“The spirit of Anzac Day is one of remembrance of sacrifice and this year is no different; however, we’ve got to do that remembering at home,” said bugler Peter Carrett who has played the Last Post at Wee Waa Anzac Day ceremonies for close to 40 years.

There will be no public gatherings to commemorate Anzac Day this year due to COVID-19 concerns and restrictions.

Wee Waa News and The Courier, and community radio station 2Max FM are encouraging Narrabri Shire residents to participate in a ‘silent salute’ at home, in line with the NSW RSL and Veterans’ Affairs Department’s call for private observances.

In this week’s edition of the Wee Waa News and The Courier, Australian ‘hand waver’ flags were distributed and readers are being invited to stand at the end of their driveways, in front of their homes or at their farm gates and hold their flags to observe a minute’s silence at 11am on Anzac Day, Saturday April 25, to acknowledge and remember the sacrifices of our servicemen and women.

At the same time, 2MAX FM will be broadcasting the Last Post and encouraging people to tune in to remember all those who have served in wars and conflicts.

The Last Post will also be sounded through the loudspeakers of the town clock, Wee Waa’s War Memorial at 11am.

Residents are encouraged to send in footage and photos of their Anzac Day observance to editorial@nwcourier.com.au or journalist@nwcourier.com.au and the photos will be made into a video presentation by Jamie Condon of JAC Productions as well as being printed in future editions and online.

Mr Carrett said he will also be taking part in a nationwide movement for brass players, and he will be playing his bugle at home, at 6am on Anzac Day as a sign of respect.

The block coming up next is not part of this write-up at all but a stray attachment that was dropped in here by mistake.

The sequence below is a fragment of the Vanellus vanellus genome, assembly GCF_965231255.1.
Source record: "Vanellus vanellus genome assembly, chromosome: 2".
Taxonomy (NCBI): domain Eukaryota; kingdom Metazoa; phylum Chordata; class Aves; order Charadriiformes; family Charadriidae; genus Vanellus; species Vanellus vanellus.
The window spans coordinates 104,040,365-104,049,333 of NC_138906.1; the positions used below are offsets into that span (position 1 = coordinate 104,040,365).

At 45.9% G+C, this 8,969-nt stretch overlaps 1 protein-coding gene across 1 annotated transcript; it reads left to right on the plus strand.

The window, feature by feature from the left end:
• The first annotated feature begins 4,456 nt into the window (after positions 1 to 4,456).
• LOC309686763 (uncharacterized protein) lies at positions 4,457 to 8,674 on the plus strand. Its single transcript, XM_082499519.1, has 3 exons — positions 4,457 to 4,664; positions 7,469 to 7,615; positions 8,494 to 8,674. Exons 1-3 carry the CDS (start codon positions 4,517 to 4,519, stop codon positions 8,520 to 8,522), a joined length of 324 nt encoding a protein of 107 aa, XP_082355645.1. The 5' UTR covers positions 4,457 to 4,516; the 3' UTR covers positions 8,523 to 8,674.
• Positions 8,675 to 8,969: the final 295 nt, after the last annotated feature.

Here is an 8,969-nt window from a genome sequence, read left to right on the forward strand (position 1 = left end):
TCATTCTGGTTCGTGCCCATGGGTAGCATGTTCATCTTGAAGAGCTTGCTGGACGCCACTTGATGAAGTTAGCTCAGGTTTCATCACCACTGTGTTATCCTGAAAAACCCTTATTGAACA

“But I will let my neighbours know because it’s a bit rude to be woken up without warning,” added Mr Carrett.

“But I think we need to keep alive that sense of honouring the past and remembering.

“I also think of Anzac Day as a time to give thanks, for the people that have been willing in the past to lay it all on the line and the same thing is happening today, not just with war and conflicts, but also the doctors and nurses who are going into battle for us to save people’s lives.”

Vietnam Veteran Dennis Lowder has also been an integral part of Anzac Day ceremonies in Wee Waa for many years and said he believed it was important that people still commemorate Anzac Day and “remember what the sacrifices were for”.

“Australia would not be the country that we are today without the sacrifices of servicemen and women, particularly in the Second World War.

“We are a strong, island nation that can lock ourselves off and as a result can contain a virus a lot better than other countries.

“I think it’s a bit sad that we can’t hold a service as we normally would but I’m sure most people will do as the RSL nationwide is asking – and commemorate at home and have a minute’s silence.”

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